Also a shortening of the phrase "as if". A common tactic of children, see also teens with angst, who have talked themselves into a corner, and do not want to face reality is to answer with Sif to every question they are asked.

"Don't you realise that you are hurting other people, as well as yourself, by acting the way you do?"


Other common replies are "Sif I'd want to do that" or "Sif that would ever happen".

It is incredibly annoying talking to someone when the only responce you get is Sif!. It is hard to tell whether the person you are talking to actually understands what you are saying and doesn't care, or doesn't care about anything in general, and thus doesn't try to understand what you are saying in the first place.

Why should anyone else care what these people do or do not understand? Sif it matters anyway.

In Norse Mythology, Sif is the golden-haired wife of Thor and is thought to have originally been a fertility goddess who oversaw harvests. She is rarely mentioned in myths, except when in reference to Thor or "Sif's hair" as a euphemism for gold. Sometimes she is referred to as the mother of Ull even though his is not listed as one of Thor's children. One of Venus' volcanoes is named after the goddess, as most of the planet's features are named after mythological figures.

The one myth where she is prominent in is the story of Loki and her hair. Loki crept into her bedroom at night and chopped off all her hair for fun. When Thor heard of Loki's mischief, he threatened to break him into pieces unless he could replace her hair with a head of hair made of gold by the black elves. So, Loki went to the home of the sons of Ivaldi and begged them to spin fine golden hair for Sif and to cast a spell on it so it would grow like normal hair on her head. Dvalin agreed to weave the hair and Loki presented it to Sif.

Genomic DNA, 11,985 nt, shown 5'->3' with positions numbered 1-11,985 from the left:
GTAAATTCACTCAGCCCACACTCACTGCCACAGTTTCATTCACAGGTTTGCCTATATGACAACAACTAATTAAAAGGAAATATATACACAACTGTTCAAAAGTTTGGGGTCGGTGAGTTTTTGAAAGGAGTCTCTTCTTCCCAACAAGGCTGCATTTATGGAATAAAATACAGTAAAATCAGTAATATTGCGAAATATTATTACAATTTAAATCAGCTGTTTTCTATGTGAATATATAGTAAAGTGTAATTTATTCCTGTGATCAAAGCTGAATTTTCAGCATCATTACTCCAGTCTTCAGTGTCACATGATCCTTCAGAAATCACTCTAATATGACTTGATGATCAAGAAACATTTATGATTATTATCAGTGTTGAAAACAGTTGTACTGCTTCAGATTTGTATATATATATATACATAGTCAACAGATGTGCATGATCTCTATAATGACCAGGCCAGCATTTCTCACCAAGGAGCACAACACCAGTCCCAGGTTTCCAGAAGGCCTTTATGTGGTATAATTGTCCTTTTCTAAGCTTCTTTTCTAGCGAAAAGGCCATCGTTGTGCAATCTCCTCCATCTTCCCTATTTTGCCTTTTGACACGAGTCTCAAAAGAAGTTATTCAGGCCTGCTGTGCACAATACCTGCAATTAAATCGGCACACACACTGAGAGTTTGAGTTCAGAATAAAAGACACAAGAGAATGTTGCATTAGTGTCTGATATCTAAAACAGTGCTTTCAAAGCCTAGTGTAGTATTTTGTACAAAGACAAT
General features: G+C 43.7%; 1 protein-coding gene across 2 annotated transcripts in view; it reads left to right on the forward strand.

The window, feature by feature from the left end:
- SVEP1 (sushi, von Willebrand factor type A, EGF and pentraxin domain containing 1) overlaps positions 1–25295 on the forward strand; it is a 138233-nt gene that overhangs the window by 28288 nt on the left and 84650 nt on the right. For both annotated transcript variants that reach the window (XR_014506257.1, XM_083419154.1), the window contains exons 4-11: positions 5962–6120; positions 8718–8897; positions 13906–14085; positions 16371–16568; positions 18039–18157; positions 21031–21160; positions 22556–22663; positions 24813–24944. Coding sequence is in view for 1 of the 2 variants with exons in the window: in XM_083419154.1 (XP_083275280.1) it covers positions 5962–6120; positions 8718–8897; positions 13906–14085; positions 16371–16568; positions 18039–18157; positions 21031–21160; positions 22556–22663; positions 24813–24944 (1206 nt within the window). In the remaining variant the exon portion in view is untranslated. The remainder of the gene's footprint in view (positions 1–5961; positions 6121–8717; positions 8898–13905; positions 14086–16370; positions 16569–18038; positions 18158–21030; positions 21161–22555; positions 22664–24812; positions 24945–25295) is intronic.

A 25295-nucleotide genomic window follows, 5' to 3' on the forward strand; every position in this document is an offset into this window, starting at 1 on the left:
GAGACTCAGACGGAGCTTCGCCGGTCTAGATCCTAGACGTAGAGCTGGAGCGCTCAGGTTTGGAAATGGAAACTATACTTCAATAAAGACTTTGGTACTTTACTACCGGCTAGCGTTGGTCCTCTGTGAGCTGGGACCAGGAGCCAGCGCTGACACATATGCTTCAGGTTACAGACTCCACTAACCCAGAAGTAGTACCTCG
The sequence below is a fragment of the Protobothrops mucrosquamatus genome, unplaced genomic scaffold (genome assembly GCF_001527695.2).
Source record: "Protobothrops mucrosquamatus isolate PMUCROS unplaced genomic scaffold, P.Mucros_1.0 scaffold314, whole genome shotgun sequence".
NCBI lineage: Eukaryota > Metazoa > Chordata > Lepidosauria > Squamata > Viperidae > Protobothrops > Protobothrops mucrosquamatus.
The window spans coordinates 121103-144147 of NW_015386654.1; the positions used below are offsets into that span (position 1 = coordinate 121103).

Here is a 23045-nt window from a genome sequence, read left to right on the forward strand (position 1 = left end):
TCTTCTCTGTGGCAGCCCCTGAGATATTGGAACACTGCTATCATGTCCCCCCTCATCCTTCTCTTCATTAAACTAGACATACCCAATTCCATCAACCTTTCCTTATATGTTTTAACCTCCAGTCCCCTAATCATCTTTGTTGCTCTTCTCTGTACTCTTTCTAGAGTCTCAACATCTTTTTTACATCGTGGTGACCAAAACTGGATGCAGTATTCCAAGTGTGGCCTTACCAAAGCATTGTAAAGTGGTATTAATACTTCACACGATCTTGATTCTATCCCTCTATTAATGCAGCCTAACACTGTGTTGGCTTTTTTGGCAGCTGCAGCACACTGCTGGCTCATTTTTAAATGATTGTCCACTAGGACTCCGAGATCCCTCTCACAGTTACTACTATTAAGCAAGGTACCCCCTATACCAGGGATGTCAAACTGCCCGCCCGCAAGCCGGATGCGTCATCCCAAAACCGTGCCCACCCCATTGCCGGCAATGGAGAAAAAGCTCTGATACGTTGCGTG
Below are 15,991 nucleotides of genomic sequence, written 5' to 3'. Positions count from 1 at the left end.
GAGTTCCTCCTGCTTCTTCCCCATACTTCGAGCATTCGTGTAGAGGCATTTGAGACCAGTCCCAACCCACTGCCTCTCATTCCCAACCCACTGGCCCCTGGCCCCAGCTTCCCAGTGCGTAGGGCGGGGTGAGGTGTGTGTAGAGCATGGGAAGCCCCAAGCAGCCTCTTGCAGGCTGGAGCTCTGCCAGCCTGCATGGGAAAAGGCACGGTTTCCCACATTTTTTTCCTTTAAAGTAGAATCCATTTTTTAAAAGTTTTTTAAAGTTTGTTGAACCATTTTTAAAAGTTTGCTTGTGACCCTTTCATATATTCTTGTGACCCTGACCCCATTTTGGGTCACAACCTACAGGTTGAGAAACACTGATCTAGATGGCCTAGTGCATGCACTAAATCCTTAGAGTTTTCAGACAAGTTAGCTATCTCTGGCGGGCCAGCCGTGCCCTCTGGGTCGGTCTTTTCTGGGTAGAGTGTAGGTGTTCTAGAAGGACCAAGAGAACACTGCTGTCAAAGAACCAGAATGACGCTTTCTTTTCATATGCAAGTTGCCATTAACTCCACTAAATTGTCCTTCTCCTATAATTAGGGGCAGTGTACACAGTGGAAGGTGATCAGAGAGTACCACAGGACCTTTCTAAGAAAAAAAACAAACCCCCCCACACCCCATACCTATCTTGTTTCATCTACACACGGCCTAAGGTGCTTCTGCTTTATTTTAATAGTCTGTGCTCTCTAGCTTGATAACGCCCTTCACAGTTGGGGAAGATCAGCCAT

Snorri Sturlason mentions Sif in his Skaldskaparmal when a giant named Hrungnir is going to drag her and Freya away to his home. Although both goddesses are remembered for their beauty, Freya is often the victim of giants and their pranks, Sif rarely is and some scholars believe they may be different manifestations of the same goddess although they are from different houses of gods.

Sif is also mentioned in the Poetic Edda when she presents Loki with mead in a crystal cup, attempting to calm him down while he taunts the other Gods over a meal in the following passage:

Then Sif came forward and poured mead for Loki in a crystal cup, and said:

"Hail too thee, Loki, | and take thou here
The crystal cup of old mead;
For me at least, | alone of the gods,
Blameless thou knowest to be."



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